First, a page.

Four drivers tested the new design at Sebring including new champion Josef Newgarden. Four-time champion Scott Dixon was also there. All the drivers left Sebring with interesting takes on the experience.

Most said the car would take some learning to drive next season. There’s less downforce in the new aero kit so drivers will need to reach into their toolbox a little deeper. Downforce won’t cover up on track mistakes.

Race craft will be more important and that means the ability to pass will separate the good drivers from the bad.

Less downforce will also put more importance on engineers and race setups. Again, that’ll separate the good from the bad.

Plus, the car’s just beautiful. That alone is a giant step forward for IndyCar.


This is the Statt Mann Baby. Time to Scatt a little bit.

First a disclaimer: I love IMSA sports car racing. But with that said, I can see some thinning of the herd in IMSA.

A new tire sponsor coming in 2019 will probably raise costs sending more teams to less expensive sports car programs like World Challenge and TransAm.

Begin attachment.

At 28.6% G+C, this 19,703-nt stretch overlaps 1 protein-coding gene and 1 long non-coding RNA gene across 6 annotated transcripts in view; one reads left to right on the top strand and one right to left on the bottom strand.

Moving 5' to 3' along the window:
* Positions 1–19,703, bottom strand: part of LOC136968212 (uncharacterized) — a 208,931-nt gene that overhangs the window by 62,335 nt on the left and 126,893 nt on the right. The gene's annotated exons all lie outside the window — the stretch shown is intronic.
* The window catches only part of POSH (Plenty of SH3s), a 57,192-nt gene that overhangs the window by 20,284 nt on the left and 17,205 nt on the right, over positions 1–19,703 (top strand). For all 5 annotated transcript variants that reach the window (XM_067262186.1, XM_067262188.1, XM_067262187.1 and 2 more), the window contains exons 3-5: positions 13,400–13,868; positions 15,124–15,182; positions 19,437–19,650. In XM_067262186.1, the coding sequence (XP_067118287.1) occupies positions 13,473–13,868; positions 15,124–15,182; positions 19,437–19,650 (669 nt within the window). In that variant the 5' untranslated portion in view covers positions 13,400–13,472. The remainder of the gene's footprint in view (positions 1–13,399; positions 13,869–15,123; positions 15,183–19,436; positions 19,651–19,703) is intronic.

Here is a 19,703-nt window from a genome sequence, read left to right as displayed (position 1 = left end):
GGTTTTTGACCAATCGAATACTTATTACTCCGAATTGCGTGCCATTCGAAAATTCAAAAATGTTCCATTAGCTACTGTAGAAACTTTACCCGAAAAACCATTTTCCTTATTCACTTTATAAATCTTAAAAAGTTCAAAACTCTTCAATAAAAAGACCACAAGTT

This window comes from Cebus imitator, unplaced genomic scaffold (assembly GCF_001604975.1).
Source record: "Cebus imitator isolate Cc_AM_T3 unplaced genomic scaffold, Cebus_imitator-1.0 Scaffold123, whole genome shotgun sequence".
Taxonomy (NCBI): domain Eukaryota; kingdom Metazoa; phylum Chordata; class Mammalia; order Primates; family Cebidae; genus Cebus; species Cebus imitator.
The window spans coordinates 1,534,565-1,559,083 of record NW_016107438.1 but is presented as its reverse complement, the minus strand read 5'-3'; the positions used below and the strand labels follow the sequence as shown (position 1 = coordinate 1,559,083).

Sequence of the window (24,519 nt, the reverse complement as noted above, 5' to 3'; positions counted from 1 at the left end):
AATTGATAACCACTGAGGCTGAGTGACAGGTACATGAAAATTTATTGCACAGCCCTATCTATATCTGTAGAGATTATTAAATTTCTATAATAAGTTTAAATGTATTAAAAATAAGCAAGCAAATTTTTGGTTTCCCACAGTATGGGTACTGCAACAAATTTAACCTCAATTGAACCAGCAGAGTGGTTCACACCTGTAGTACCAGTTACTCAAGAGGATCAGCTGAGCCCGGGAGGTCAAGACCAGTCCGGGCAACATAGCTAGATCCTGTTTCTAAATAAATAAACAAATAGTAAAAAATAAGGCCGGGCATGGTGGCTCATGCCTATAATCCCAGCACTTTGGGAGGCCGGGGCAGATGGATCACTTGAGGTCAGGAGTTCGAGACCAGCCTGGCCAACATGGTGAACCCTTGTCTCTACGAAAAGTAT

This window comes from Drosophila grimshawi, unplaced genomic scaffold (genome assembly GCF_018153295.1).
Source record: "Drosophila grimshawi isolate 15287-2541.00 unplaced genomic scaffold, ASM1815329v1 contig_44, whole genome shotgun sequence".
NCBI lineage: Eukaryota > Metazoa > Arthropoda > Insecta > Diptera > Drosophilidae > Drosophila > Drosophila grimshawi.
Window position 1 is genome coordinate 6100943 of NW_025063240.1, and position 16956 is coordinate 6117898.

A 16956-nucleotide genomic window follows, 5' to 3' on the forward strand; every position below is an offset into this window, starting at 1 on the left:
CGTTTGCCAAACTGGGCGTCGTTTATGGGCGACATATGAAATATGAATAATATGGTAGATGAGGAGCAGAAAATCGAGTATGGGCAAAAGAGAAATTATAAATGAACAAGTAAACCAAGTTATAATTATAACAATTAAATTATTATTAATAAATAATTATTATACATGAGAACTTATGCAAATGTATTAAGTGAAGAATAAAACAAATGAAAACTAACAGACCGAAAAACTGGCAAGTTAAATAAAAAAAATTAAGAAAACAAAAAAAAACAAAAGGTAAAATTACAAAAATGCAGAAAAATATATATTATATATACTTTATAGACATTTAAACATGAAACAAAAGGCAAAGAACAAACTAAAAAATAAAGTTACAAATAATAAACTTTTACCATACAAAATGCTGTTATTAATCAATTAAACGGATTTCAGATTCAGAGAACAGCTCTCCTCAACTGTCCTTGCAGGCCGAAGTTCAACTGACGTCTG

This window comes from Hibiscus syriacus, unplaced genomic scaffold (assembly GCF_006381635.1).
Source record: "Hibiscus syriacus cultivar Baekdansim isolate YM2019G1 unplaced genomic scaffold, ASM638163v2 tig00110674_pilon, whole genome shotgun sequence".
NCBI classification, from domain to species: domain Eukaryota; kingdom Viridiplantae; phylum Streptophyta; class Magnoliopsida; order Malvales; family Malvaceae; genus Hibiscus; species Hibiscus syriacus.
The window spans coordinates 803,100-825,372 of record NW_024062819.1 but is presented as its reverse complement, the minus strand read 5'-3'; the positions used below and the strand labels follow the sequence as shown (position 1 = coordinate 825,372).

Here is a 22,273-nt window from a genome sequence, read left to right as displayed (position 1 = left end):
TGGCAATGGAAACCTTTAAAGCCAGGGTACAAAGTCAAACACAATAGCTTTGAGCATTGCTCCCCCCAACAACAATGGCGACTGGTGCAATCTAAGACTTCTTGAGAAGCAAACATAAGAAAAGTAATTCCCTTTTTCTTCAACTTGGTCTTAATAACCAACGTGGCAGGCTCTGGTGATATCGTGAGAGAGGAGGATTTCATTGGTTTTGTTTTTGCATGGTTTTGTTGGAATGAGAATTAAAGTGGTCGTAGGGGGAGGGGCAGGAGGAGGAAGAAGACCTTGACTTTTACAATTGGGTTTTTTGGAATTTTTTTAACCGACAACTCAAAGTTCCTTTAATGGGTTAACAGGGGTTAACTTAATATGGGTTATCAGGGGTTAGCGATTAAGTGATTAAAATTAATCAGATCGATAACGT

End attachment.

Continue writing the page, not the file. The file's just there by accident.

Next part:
IMSA logo

World Challenge and TransAm continue growing year over year with starting grids made up of more and more drivers and teams fleeing IMSA.

And, make no mistake, those costs are enormous with races from 100 minutes to 24 hours inflating budgets enormously. For example, there are nearly more hours of racing in the Daytona 24 Hours than a full season in both World Challenge and TransAm COMBINED.

Those extra hours mean more drivers, more support personnel and more overall resources than either of the other two series. Add room, board and travel vouchers to all that and you can see where IMSA racing won’t be for the budget challenged. You’re largely out of luck unless you are spending factory money.

Going forward, this means there’ll be even more fantastic racing in World Challenge and TransAm and it’ll happen in a lot fewer than 24 or 12 or 10 hour blocks of your day.


This is the Statt Mann Baby. Time to Scatt a little bit.

Several drivers started Sunday’s Singapore Grand Prix like their hair was on fire.

Sebastian Vettel and Max Verstappen were on the front row when the green flag fell. Daniel Ricciardo and Kimi Raikkonen were in row two.